IDC And IDG Entertainment Unveil Groundbreaking Video Game Research at E for All™
FRAMINGHAM, MA – October 19, 2007 – Two new studies from research firms IDC and IDG Entertainment (IDGE) profiling the future of the video game marketplace, as well as the five key segments of gamers, were presented today at the Entertainment for All™ Expo (E for All™) ( www.EforAllExpo.com ) at the Los Angeles Convention Center. The studies revealed important new data on the increasing acquisition of video games through non-traditional means, as well as in-depth information on those people who are purchasing games.
IDC provided new information on the evolution of the video game marketplace and what retailers should expect this holiday season and beyond. IDC covers the game industry globally but focused on the North American market at E for All. Billy Pidgeon, IDC’s program manager for games research discussed the booming popularity of online capable video game consoles (including Microsoft Xbox 360™, Sony PlayStation(®)3 and the Nintendo Wii™) and projected that by 2008 the North American installed base of such consoles will be over 37 million units.
“By the end of 2007, over 31 percent of online capable video game consoles in North America will be in active online use by 14 million online console gamers,” said Pidgeon. “The increase in revenue derived from the online use of game consoles, including subscriptions (mostly Xbox LIVE), downloadable content, and advertising represents the largest growth in the console software sector. In North America alone, online console revenue will triple from $133 million in 2006 to $583 million in 2007. Consumers are increasingly purchasing games by non-traditional means such as downloads or subscriptions.”
IDC’s Pidgeon noted that the retail marketplace will need to shift in order to adapt to these significant changes in gamers’ purchasing behavior. In fact, IDC projects that video game console software sales through traditional third party online and retail stores will see a 19.5 percent revenue growth over 2006, whereas downloadable content will see a growth rate of 1,029 percent and subscription sales will increase “only” 158 percent.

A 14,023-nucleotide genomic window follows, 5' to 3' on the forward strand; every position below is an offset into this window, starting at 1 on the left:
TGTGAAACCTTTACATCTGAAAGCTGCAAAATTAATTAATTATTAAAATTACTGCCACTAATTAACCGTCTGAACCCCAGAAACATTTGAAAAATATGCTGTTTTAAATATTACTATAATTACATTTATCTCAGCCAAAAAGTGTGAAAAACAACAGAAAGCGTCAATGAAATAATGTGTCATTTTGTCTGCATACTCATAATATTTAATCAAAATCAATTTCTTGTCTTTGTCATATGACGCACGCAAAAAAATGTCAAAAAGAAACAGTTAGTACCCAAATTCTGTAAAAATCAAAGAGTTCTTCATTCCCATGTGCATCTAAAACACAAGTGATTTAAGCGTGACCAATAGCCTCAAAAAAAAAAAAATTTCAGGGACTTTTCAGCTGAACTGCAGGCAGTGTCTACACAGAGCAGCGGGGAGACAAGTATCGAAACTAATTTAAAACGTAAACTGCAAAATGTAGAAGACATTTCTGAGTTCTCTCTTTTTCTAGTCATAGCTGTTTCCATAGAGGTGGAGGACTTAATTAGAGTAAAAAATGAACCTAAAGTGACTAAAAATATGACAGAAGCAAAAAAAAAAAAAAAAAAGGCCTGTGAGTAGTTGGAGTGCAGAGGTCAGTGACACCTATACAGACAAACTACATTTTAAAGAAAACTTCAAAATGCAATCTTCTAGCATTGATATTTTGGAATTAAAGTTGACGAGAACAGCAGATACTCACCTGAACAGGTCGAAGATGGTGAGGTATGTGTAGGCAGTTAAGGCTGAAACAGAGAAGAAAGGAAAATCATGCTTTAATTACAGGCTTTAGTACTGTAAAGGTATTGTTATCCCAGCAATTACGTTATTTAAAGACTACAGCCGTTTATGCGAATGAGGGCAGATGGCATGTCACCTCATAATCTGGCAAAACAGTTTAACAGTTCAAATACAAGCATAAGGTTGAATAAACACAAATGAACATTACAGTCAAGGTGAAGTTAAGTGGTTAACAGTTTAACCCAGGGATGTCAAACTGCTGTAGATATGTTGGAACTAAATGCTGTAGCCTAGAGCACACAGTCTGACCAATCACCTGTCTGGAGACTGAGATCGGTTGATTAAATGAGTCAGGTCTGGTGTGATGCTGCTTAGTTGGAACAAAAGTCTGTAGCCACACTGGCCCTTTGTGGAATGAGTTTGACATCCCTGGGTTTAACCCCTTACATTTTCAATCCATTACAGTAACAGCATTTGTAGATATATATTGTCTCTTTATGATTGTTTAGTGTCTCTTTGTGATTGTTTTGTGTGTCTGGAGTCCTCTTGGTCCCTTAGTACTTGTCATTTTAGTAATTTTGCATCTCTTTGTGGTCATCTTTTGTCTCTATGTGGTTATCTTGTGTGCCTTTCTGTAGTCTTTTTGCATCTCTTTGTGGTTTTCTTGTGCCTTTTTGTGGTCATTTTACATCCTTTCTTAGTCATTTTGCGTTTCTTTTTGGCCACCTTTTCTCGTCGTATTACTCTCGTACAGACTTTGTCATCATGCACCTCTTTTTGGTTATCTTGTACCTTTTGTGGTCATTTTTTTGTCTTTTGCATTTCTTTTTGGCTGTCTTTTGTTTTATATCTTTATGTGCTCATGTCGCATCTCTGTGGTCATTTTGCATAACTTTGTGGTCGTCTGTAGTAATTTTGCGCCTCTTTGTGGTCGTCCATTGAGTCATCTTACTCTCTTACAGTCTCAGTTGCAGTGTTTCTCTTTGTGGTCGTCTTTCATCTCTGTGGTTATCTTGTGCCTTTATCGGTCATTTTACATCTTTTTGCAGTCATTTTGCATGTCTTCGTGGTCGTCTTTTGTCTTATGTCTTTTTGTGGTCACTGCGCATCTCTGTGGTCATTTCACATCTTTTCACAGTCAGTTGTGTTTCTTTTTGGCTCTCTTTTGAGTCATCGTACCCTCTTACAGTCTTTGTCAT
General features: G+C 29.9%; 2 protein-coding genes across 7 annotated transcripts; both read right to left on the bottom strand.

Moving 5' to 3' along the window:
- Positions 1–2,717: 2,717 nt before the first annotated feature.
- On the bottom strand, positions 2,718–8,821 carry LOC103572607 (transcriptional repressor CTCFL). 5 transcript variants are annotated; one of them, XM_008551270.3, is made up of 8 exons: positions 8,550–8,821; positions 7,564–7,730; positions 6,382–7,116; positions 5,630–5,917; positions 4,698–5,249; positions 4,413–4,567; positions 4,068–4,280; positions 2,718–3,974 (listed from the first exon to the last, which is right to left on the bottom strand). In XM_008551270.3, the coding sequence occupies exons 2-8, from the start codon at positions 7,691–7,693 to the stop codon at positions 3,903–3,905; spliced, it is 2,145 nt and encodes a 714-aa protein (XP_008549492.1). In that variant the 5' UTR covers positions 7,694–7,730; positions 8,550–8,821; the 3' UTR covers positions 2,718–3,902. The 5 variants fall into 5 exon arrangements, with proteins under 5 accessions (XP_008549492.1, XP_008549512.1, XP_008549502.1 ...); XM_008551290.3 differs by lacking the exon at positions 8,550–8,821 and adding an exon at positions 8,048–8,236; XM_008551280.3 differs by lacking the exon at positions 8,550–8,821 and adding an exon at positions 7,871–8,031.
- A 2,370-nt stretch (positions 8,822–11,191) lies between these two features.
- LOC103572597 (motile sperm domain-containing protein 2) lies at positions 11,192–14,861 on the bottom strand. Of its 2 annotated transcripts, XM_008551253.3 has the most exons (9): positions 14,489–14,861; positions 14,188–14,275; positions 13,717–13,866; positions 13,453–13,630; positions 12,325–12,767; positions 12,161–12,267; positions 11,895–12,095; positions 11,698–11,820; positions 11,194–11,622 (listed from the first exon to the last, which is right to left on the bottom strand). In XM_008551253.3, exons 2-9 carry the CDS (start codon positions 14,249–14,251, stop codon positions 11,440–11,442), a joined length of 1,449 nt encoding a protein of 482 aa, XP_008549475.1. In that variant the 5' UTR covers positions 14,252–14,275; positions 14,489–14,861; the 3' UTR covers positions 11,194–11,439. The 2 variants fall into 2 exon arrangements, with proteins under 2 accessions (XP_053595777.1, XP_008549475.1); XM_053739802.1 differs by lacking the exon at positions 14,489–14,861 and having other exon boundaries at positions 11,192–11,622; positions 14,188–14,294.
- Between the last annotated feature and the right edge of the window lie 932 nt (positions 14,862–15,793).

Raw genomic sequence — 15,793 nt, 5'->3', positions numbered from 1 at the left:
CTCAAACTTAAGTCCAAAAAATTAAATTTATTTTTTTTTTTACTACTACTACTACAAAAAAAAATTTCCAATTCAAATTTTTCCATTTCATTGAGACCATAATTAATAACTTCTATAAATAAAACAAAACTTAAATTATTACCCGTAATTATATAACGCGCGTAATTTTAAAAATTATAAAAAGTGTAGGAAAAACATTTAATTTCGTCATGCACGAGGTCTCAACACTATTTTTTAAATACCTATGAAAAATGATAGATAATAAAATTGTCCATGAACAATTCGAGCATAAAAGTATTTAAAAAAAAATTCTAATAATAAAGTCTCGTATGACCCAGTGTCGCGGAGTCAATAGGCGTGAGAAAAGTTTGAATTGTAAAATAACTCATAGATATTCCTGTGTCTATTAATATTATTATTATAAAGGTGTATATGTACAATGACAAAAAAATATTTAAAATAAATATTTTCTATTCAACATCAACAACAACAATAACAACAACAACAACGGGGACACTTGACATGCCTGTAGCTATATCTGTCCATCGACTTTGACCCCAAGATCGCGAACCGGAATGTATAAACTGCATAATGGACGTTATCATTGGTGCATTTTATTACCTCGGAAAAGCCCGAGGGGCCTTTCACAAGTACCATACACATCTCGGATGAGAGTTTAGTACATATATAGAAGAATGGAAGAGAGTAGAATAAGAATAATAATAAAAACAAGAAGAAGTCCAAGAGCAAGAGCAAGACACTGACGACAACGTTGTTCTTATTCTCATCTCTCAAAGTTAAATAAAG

“In 2007, game-related downloadable content derived from manufacturers’ proprietary online console networks will reach $296 million, while subscription revenue will increase from $107 million in 2006 to $277 million,” said Pidgeon. “While software sales are still significant — increasing from $8 billion in 2006 to $9.5 billion this year — content sold, accessed, or downloaded online to video game consoles over manufacturers’ proprietary networks will remain the industry’s most exciting growth opportunity in this hardware cycle.”
Moving from the overall game marketplace to consumers themselves, IDGE released new information on the people purchasing games. IDGE’s marketing director, Simon Tonner, provided data from their third annual U.S. Gamer Segmentation Study on the five key gamer segments, based on their attitudes toward gaming, as well as their social characteristics, and purchasing habits. The groundbreaking research provides industry professionals with uniquely in-depth information about how to best target gamers of all levels, from the most involved to the very casual.
“In order for game publishers and retailers to truly connect with today’s gamers they need to understand the subtle but important differences in the role video gaming plays in their lives,” said Tonner. “As gaming becomes more interactive and mainstream, marketers need to understand what motivates these various gamer segments, how their tastes differ and what are they looking for when shopping for their next game or console.”
IDGE’s five gamer segments are as follows.
Core Gamers: Core Gamers choose gaming as their main form of
entertainment and want to maximize their time gaming.
They prefer gaming over going to the movies or out to
Status Gamers: Status Gamers are proud of their gaming skills and
enjoy being the first to try the newest and hottest